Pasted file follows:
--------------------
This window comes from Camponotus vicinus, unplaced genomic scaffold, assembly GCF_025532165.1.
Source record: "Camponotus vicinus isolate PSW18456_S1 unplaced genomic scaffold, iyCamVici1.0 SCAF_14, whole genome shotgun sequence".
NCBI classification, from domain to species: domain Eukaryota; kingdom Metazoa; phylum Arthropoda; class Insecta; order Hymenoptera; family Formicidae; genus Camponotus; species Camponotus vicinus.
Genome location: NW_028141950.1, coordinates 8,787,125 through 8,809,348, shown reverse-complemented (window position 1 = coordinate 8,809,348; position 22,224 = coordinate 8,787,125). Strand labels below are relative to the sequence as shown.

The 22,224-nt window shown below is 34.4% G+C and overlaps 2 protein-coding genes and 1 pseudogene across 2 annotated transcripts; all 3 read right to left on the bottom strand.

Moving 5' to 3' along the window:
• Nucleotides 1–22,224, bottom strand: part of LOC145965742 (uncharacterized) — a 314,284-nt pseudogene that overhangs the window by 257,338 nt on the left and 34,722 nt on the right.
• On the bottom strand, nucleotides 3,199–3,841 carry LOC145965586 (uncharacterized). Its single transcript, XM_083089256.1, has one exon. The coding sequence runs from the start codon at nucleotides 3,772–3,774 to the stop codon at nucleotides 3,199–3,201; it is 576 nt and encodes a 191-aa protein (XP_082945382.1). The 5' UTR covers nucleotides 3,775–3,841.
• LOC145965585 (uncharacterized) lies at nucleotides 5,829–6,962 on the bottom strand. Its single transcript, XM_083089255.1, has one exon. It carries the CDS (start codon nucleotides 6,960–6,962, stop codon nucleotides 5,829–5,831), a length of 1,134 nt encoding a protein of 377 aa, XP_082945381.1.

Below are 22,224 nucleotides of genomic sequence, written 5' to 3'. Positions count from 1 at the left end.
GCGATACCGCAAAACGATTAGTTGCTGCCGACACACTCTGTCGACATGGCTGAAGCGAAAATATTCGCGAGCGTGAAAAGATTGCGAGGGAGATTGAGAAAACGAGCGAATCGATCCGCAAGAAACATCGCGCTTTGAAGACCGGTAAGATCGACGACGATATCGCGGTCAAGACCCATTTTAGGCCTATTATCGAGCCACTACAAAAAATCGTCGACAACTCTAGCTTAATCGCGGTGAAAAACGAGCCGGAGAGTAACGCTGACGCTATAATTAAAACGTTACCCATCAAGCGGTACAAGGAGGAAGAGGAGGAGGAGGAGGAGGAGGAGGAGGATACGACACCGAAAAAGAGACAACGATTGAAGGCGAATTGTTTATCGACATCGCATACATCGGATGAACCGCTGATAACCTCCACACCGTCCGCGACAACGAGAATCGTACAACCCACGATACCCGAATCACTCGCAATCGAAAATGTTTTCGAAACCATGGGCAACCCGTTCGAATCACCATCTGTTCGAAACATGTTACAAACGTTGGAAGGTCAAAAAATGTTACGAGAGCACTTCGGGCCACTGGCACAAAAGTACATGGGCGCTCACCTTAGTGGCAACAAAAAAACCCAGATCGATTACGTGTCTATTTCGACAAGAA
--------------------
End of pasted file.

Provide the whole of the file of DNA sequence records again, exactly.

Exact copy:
This window comes from Camponotus vicinus, unplaced genomic scaffold, assembly GCF_025532165.1.
Source record: "Camponotus vicinus isolate PSW18456_S1 unplaced genomic scaffold, iyCamVici1.0 SCAF_14, whole genome shotgun sequence".
NCBI classification, from domain to species: domain Eukaryota; kingdom Metazoa; phylum Arthropoda; class Insecta; order Hymenoptera; family Formicidae; genus Camponotus; species Camponotus vicinus.
Genome location: NW_028141950.1, coordinates 8,787,125 through 8,809,348, shown reverse-complemented (window position 1 = coordinate 8,809,348; position 22,224 = coordinate 8,787,125). Strand labels below are relative to the sequence as shown.

The 22,224-nt window shown below is 34.4% G+C and overlaps 2 protein-coding genes and 1 pseudogene across 2 annotated transcripts; all 3 read right to left on the bottom strand.

Moving 5' to 3' along the window:
• Nucleotides 1–22,224, bottom strand: part of LOC145965742 (uncharacterized) — a 314,284-nt pseudogene that overhangs the window by 257,338 nt on the left and 34,722 nt on the right.
• On the bottom strand, nucleotides 3,199–3,841 carry LOC145965586 (uncharacterized). Its single transcript, XM_083089256.1, has one exon. The coding sequence runs from the start codon at nucleotides 3,772–3,774 to the stop codon at nucleotides 3,199–3,201; it is 576 nt and encodes a 191-aa protein (XP_082945382.1). The 5' UTR covers nucleotides 3,775–3,841.
• LOC145965585 (uncharacterized) lies at nucleotides 5,829–6,962 on the bottom strand. Its single transcript, XM_083089255.1, has one exon. It carries the CDS (start codon nucleotides 6,960–6,962, stop codon nucleotides 5,829–5,831), a length of 1,134 nt encoding a protein of 377 aa, XP_082945381.1.

Below are 22,224 nucleotides of genomic sequence, written 5' to 3'. Positions count from 1 at the left end.
GCGATACCGCAAAACGATTAGTTGCTGCCGACACACTCTGTCGACATGGCTGAAGCGAAAATATTCGCGAGCGTGAAAAGATTGCGAGGGAGATTGAGAAAACGAGCGAATCGATCCGCAAGAAACATCGCGCTTTGAAGACCGGTAAGATCGACGACGATATCGCGGTCAAGACCCATTTTAGGCCTATTATCGAGCCACTACAAAAAATCGTCGACAACTCTAGCTTAATCGCGGTGAAAAACGAGCCGGAGAGTAACGCTGACGCTATAATTAAAACGTTACCCATCAAGCGGTACAAGGAGGAAGAGGAGGAGGAGGAGGAGGAGGAGGAGGATACGACACCGAAAAAGAGACAACGATTGAAGGCGAATTGTTTATCGACATCGCATACATCGGATGAACCGCTGATAACCTCCACACCGTCCGCGACAACGAGAATCGTACAACCCACGATACCCGAATCACTCGCAATCGAAAATGTTTTCGAAACCATGGGCAACCCGTTCGAATCACCATCTGTTCGAAACATGTTACAAACGTTGGAAGGTCAAAAAATGTTACGAGAGCACTTCGGGCCACTGGCACAAAAGTACATGGGCGCTCACCTTAGTGGCAACAAAAAAACCCAGATCGATTACGTGTCTATTTCGACAAGAA